AB - Background: Urinary tract–related bloodstream infection (BSI) is associated with substantial morbidity, mortality, and financial costs. We examined the role of red blood cell (RBC) transfusions on developing this condition among US Veterans. Methods: We conducted a matched case-control study among adult inpatients admitted to 4 Veterans Affairs hospitals. Cases were patients with a positive urine culture result obtained 48 hours or longer after admission and a blood culture obtained within 14 days of the urine culture, which grew the same organism. Controls included patients with a positive urine culture result who were at risk for but did not develop BSI (control group 1) and patients without a positive urine culture result who were present in the facility at the time of case diagnosis (control group 2). Results: Compared with the findings in control group 1, receipt of RBCs was not significantly associated with urinary tract–related BSI (odds ratio, 1.03; 95% confidence interval, 1.00-1.07; P = .07). However, we found increased odds of urinary tract–related BSI compared with the results in patients without infection (control group 2) (odds ratio, 1.11; 95% confidence interval, 1.06-1.17; P < .001). Conclusions: Given the heightened risk of urinary tract–related BSI associated with receiving a greater number of RBC transfusions, adhering to recommendations to transfuse the minimum amount of blood products necessary may minimize the risk of this infection among Veterans.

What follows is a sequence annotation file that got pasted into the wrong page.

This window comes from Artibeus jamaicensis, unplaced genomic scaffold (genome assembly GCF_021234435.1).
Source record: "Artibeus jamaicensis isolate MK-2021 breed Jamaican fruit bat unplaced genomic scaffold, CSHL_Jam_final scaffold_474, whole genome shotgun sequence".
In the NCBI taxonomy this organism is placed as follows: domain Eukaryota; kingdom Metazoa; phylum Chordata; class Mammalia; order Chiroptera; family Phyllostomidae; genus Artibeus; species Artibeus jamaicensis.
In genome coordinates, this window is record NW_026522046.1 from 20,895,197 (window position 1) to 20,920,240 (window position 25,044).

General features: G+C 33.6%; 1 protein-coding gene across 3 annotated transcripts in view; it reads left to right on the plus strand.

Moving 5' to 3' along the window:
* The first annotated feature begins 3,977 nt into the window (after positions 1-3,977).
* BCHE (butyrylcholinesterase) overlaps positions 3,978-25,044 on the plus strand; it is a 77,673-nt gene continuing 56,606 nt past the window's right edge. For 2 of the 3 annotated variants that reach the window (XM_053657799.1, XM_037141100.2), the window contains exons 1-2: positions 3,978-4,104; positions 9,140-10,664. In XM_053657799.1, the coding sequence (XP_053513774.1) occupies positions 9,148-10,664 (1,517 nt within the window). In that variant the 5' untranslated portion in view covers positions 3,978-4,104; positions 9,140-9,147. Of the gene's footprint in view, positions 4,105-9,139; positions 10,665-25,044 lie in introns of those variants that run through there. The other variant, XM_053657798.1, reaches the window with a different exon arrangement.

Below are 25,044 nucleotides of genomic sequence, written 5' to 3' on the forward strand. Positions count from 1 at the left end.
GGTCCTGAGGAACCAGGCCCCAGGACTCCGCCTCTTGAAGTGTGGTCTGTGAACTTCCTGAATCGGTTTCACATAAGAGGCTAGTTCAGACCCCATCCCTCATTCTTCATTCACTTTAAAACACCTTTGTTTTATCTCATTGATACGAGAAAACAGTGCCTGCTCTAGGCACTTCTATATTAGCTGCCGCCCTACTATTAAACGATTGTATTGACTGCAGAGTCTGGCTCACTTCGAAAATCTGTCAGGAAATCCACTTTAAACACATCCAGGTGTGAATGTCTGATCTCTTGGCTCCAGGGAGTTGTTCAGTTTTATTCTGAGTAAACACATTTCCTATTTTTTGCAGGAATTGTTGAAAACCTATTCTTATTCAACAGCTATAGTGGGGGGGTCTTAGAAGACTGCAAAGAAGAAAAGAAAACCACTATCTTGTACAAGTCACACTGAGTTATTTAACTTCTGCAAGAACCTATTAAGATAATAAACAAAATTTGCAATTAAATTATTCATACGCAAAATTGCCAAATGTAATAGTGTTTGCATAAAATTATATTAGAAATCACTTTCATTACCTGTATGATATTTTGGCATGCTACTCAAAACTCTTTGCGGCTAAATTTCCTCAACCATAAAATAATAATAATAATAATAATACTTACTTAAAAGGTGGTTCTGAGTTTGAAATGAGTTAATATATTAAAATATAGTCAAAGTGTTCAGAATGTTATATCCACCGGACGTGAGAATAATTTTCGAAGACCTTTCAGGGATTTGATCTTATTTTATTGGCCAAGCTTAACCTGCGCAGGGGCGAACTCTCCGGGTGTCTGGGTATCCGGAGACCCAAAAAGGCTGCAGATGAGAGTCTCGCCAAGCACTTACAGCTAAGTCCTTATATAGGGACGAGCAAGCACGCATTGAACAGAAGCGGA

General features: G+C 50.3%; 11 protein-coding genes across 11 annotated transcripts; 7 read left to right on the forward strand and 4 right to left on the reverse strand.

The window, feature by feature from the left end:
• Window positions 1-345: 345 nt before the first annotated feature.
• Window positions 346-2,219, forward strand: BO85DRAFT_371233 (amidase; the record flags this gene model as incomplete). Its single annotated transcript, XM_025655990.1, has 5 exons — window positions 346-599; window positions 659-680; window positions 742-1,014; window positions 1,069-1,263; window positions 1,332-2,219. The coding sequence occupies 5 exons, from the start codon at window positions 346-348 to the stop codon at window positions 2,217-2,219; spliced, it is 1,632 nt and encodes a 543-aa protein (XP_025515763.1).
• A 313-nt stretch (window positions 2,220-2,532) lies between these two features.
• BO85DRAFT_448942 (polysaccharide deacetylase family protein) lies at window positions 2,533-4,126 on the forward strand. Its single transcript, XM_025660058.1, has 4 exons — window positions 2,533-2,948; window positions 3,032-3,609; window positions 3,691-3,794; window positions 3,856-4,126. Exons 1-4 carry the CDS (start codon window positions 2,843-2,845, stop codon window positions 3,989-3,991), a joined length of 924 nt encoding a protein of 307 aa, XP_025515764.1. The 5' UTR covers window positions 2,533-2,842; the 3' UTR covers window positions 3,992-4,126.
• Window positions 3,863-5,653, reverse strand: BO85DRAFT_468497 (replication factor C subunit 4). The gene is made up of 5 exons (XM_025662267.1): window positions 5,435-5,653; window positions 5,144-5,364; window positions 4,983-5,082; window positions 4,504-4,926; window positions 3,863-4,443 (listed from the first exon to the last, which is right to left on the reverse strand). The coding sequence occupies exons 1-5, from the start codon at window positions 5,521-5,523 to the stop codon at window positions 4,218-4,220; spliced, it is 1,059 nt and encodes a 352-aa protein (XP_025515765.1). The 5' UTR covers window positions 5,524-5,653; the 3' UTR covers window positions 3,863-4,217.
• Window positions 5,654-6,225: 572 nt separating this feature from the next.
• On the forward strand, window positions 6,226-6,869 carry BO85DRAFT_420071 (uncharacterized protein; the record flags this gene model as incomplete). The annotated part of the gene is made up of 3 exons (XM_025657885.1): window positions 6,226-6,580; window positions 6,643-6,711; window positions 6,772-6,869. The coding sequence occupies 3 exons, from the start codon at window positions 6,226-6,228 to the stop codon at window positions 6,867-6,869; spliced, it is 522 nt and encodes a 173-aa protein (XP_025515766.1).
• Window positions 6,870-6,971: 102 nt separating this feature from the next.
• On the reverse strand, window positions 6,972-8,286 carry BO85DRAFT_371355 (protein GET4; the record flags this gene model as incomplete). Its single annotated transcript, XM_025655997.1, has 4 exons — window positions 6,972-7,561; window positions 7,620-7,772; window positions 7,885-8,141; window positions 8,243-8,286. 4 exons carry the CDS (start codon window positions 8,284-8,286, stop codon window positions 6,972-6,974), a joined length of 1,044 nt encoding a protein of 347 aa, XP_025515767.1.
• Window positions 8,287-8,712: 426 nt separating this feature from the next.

KW - Health care–associated infectionBlood transfusion

UR - http://www.scopus.com/inward/record.url?scp=85056752531&partnerID=8YFLogxK

UR - http://www.scopus.com/inward/citedby.url?scp=85056752531&partnerID=8YFLogxK

U2 - 10.1016/j.ajic.2018.09.013

DO - 10.1016/j.ajic.2018.09.013

M3 - Article

JO - American Journal of Infection Control

JF - American Journal of Infection Control

SN - 0196-6553

ER -